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I did search around and I found this SQL selecting rows by most recent date Which is so close to what I want but I can't seem to make it work.
I get an error Column 'ID' is invalid in the select list because it is not contained in either an aggregate function or the GROUP BY clause.

I want the newest row by date for each Distinct Name

Select ID,Name,Price,Date
From  table
Group By Name
Order By Date ASC

Here is an example of what I want

ID| Name | Price |   Date
0 |  A   |  10   | 2012-05-03
1 |  B   |   9   | 2012-05-02
2 |  A   |   8   | 2012-05-04
3 |  C   |  10   | 2012-05-03
4 |  B   |   8   | 2012-05-01

desired result

ID| Name | Price |   Date
2 |  A   |   8   | 2012-05-04
3 |  C   |  10   | 2012-05-03    
1 |  B   |   9   | 2012-05-02

I am using microsoft sql server 2008

Thanks for any help or points in the right direction

share|improve this question
up vote 14 down vote accepted
Select ID,Name, Price,Date
From  temp t1
where date = (select max(date) from temp where
order by date desc

Here is a SQL Fiddle with a demo

or as Conrad points out you can use an INNER JOIN:

SELECT t1.ID, t1.Name, t1.Price, t1.Date 
FROM   temp t1 
    SELECT Max(date) date, name
    FROM   temp 
    GROUP BY name 
) AS t2 
    ON =
    AND = 
share|improve this answer
While this does work you can't create a tie-breaker without some field concatenation. Which is why I typically use an inner join instead like this when not using row_number() – Conrad Frix May 4 '12 at 17:05
@ConradFrix agreed, that was the second version that I was going to post, I just got this one done first. I will edit my answer with the second option as well. thanks for the suggestion. – bluefeet May 4 '12 at 17:07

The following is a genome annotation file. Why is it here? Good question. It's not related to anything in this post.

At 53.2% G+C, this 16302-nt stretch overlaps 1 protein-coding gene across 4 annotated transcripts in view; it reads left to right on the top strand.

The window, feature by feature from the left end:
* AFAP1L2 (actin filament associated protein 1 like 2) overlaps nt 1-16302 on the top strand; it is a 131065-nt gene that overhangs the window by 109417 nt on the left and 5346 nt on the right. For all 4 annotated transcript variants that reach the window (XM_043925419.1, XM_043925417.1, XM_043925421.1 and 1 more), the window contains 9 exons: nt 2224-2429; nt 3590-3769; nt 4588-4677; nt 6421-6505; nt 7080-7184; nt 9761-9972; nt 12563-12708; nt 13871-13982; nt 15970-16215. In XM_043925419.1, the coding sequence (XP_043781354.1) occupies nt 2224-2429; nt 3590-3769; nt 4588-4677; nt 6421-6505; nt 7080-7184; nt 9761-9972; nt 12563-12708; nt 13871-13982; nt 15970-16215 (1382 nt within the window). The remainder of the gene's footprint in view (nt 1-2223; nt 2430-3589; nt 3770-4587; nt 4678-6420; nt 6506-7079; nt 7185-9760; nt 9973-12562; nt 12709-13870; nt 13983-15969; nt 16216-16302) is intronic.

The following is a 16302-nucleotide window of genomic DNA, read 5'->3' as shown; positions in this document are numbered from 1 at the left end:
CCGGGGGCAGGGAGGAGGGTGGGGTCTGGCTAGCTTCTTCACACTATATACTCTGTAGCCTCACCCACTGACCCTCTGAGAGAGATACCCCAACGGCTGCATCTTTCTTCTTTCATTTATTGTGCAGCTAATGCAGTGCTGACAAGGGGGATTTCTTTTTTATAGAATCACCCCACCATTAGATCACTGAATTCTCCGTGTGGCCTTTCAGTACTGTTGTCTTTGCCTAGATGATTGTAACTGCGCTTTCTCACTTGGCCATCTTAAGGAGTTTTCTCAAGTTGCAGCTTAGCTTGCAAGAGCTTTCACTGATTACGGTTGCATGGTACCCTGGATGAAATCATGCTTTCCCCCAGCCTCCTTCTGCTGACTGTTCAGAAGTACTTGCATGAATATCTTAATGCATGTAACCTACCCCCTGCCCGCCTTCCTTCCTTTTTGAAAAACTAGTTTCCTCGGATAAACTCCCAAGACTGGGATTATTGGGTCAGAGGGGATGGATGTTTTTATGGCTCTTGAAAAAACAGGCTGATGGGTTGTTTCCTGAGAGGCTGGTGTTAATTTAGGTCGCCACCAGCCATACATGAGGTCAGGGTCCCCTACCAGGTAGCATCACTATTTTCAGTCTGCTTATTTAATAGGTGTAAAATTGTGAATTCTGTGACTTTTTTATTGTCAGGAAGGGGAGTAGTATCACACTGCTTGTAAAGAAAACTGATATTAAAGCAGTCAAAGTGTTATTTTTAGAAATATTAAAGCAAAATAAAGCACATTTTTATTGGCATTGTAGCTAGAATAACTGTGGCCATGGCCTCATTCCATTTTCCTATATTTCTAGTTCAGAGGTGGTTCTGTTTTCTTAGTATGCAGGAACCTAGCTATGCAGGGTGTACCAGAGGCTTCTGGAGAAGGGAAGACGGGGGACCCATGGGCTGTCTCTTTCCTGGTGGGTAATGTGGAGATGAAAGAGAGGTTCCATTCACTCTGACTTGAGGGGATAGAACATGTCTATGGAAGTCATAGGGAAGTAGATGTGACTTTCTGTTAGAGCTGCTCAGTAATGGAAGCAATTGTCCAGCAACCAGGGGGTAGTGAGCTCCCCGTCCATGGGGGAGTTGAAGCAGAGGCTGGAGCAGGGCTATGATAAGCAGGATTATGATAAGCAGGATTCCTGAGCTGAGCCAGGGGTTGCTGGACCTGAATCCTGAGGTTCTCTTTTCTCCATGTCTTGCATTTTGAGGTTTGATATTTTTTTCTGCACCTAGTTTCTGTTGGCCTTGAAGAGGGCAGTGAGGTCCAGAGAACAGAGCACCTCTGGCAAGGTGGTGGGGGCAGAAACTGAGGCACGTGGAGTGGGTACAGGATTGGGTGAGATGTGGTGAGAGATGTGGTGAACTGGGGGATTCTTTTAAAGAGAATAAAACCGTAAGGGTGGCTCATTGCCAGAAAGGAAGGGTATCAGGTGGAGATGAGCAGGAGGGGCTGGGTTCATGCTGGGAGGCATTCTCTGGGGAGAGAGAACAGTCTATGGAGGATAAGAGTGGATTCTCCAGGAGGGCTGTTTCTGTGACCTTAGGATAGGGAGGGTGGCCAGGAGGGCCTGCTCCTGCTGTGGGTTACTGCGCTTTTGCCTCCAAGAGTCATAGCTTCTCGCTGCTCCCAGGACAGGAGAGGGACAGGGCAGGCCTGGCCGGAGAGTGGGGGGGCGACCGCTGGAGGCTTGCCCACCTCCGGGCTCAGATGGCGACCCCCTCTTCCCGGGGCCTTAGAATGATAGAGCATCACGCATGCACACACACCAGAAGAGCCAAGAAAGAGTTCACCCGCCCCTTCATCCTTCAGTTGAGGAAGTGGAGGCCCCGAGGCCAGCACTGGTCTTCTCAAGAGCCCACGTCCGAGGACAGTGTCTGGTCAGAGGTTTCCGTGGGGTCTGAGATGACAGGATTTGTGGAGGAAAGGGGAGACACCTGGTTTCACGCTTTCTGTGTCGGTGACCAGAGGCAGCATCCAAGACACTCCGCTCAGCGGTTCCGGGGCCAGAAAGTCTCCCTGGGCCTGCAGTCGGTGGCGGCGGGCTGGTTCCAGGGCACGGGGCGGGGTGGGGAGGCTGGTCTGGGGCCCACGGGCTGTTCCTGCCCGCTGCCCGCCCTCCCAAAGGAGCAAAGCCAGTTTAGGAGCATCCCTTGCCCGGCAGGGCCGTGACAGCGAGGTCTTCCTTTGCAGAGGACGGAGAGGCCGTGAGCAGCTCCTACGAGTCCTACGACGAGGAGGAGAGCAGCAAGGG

I went with the first part of this and it works percectly. Tie breaker will not be a concern since I am actually using a datetime, and the chances of two datetimes matching are less then the chances of me winning the lottery. I appreciate your help on this guys. – K'Leg May 4 '12 at 17:24
@K'Leg happy to help. :) – bluefeet May 4 '12 at 17:25

There a couple ways to do this. This one uses ROW_NUMBER. Just partition by Name and then order by what you want to put the values you want in the first position.

WITH cte 
     AS (SELECT Row_number() OVER (partition BY NAME ORDER BY date DESC) RN, 
         FROM   table1) 
FROM   cte 
WHERE  rn = 1 


Note you should probably add ID (partition BY NAME ORDER BY date DESC, ID DESC) in your actual query as a tie-breaker for date

share|improve this answer
This looks very complicated, I will give a go and report back how it works – K'Leg May 4 '12 at 17:07
I am not saying this method doesn't work, but there are too many question Unanswered for me, I can't access the demo (work internet has blocked that page) and instead of bothering you guys with more questions I tried one of the other answers which seems to be working for me. +1 upvote since I have no doubt it works – K'Leg May 4 '12 at 17:22
@K'Leg do you know why your work internet is blocking sqlfiddle? I ask because is my site (I'll try not to take it too personally, heh). – Jake Feasel May 4 '12 at 18:47
They block all sites that have no category "This Websense category is filtered: Uncategorized." – K'Leg May 4 '12 at 18:52
@JakeFeasel My Pleasure. And thanks for building SQLFiddle. As I've said before its awesome. – Conrad Frix May 4 '12 at 19:24
select * from (
        ID, Name, Price, Date,
        Rank() over (partition by Name order by Date) RankOrder
    From table
) T
where RankOrder = 1
share|improve this answer

Use Distinct instead of Group By

Select Distinct ID,Name,Price,Date
From  table
Order By Date ASC

share|improve this answer

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